Identifying Beach Stones

To properly identify and determine the authenticity, durability, and quality of the beach stones you have in your possession, here’s a list of tests you need to do on your collectibles. If your gems successfully pass these tests, you can move on to the next stage.

The Water Test

To enable you to get a detailed look at its color, formation, and mineral composition, you must first wet your stone.

Some beach stones are unique. You can tell their mineral composition from their color. An example is the amethyst stone. (a purple-colored gemstone)

The Surface Test

After a successful water test, you must then proceed to examine the surface of the beach stone. Check whether it is waxy, metallic, or glassy. Some stones are also magnetic. You must check for that too and confirm with a magnet.

If you encounter difficulties with weathered surfaces, you can use a hammer to break the stone and see the luster. Observing the luster in the stone can also help you determine the texture of the stone’s surface.

Crystal Shapes Test

Most stones have crystals inside them. These tiny crystals take different shapes and form like pyramids, prisms, cubic and fine needles.

But you can’t see with your naked eye. You need the help of a magnifier to help you spot the crystals easily.

The Mineral Streak Test

Get a porcelain tile and turn it to the plain side. Drag your beach stone on this surface with enough pressure so that it leaves a colored line.

From the colored line, you get information about the stone you are holding and its mineral composition.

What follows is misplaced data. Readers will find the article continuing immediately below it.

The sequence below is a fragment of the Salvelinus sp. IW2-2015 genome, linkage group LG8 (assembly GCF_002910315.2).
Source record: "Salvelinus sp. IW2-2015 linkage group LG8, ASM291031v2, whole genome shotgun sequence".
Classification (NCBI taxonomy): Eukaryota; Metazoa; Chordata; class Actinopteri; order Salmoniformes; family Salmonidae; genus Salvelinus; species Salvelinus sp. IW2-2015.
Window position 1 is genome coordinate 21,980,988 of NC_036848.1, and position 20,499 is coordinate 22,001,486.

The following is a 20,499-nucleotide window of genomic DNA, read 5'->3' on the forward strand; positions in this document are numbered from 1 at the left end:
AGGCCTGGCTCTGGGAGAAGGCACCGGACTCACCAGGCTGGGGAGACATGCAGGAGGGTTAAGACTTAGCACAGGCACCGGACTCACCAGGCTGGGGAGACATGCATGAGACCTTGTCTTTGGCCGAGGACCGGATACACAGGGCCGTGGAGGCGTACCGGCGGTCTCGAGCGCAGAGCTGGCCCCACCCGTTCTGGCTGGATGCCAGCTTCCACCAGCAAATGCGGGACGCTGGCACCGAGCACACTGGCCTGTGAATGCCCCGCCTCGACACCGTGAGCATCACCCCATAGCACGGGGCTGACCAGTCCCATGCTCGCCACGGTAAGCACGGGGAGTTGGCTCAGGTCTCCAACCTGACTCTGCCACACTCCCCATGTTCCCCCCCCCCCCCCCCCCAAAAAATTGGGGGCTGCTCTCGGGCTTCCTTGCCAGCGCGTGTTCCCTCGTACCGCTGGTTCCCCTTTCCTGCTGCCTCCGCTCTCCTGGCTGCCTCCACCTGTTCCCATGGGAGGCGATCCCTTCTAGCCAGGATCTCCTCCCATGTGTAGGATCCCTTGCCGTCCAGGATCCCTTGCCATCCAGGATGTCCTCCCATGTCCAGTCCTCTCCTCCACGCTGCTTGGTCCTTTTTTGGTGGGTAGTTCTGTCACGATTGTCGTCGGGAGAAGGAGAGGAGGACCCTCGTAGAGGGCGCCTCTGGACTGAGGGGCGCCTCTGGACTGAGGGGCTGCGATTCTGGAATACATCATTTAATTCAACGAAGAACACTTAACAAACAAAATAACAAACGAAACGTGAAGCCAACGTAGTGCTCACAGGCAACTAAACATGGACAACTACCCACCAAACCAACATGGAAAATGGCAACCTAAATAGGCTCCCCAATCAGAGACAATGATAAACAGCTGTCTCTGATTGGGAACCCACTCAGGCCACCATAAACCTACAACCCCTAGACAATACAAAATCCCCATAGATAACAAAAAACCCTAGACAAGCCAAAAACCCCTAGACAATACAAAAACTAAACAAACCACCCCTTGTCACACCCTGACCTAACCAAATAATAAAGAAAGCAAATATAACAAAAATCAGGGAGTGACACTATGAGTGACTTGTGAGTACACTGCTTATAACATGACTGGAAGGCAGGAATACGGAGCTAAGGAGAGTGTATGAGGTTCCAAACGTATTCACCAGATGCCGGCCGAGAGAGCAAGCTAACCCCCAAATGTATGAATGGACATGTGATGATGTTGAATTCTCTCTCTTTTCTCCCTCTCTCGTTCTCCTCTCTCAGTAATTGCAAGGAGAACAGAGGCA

The Mohs Scale Test

The test is also known as the hardness test. You need a coin, a nail, and a broken glass chip for this test.

After scratching the stone surface with each object, you must record their effect and compare it with details on the Mohs scale. The Mohs scale has a range of numbers to determine the hardness of a stone based on the presence or absence of marks by these sharp objects.
It is a hard stone if the nail, coins, or glass leaves no marks on the surface. The hard the stone is, the higher the durability and the higher the value.

Why are there so many gems on the beach

Determining the Value of Beach Stones

A Beach stones’ worth is calculated based on its characteristics, rarity, aesthetic value, trends, and metaphysical properties.


Mineral components, hardness, and other physical properties must be studied when collecting/purchasing a beach stone. Outstanding features increase demand, intrinsic value, and artistic value.


The harder it is to come by a stone, the higher the value, the higher the demand, and the special it gets. If you lay your hands on a beach stone with a unique shape or color, best believe your purse will grow fat in a couple of weeks/months.

Aesthetic value

The physical appearance of a stone determines its value. Some stones naturally have nice colors and shapes. Therefore, little effort is involved in refurbishing these stones.


Demand for beach stones and the market for them is by fashion trends. If a particular stone is in vogue and used for high-end jewelry by designers, its value automatically goes up.

Metaphysical properties

Some stones are highly sought after by spiritual healers, fortune tellers, and various religious denominations. They believe these stones can heal and read the future.


Q. Where can I collect beach stones?

You can collect them by the shore of local lakes, beaches, and rivers. You can also travel to other locations to widen your range of collections.

Q. When is the best time to collect beach stones?

You’ll find a handful of these stones after a strong wave or when a river overflows its bank. Beach stones and much other fun stuff are part of the residue the sea leaves behind.

Q. Where can I buy beach stones?

A. You can buy and sell your precious beach stones to jewelers, art shops, antique collectors. You can buy and sell them yourself on online websites.


Parting Words to Live By

As a collector, beach stones are a great introduction to your inventory. Whether you are collecting to sell, decorate your space, or use for future readings, this guide is all you need to make the most out of your next stone hunt.

  • Beach stones can lie idly by the shores for years until someone picks them up.
  • Synthetic versions of these precious stones are widely available on the market. Increase your credibility by collecting pure gems only.
  • Not all stones are suitable for jewelry.